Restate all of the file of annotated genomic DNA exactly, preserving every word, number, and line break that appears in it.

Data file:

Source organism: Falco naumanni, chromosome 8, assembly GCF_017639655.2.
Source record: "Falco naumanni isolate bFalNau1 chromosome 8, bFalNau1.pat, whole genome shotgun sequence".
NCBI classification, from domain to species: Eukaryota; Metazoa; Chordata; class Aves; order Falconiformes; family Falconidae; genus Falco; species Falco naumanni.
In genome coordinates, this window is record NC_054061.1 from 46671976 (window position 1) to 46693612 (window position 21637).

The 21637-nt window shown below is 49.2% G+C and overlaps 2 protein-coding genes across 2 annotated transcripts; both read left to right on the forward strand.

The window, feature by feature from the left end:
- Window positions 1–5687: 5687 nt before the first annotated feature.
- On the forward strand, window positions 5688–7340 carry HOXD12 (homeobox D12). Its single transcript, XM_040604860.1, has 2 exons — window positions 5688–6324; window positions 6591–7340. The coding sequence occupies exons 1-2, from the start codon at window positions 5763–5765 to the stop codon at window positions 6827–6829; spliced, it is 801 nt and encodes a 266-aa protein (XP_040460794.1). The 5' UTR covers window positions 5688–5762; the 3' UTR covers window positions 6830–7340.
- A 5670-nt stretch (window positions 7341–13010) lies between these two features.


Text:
Source organism: Falco naumanni, chromosome 8, assembly GCF_017639655.2.
Source record: "Falco naumanni isolate bFalNau1 chromosome 8, bFalNau1.pat, whole genome shotgun sequence".
NCBI classification, from domain to species: Eukaryota; Metazoa; Chordata; class Aves; order Falconiformes; family Falconidae; genus Falco; species Falco naumanni.
In genome coordinates, this window is record NC_054061.1 from 46671976 (window position 1) to 46693612 (window position 21637).

The 21637-nt window shown below is 49.2% G+C and overlaps 2 protein-coding genes across 2 annotated transcripts; both read left to right on the forward strand.

The window, feature by feature from the left end:
- Window positions 1–5687: 5687 nt before the first annotated feature.
- On the forward strand, window positions 5688–7340 carry HOXD12 (homeobox D12). Its single transcript, XM_040604860.1, has 2 exons — window positions 5688–6324; window positions 6591–7340. The coding sequence occupies exons 1-2, from the start codon at window positions 5763–5765 to the stop codon at window positions 6827–6829; spliced, it is 801 nt and encodes a 266-aa protein (XP_040460794.1). The 5' UTR covers window positions 5688–5762; the 3' UTR covers window positions 6830–7340.
- A 5670-nt stretch (window positions 7341–13010) lies between these two features.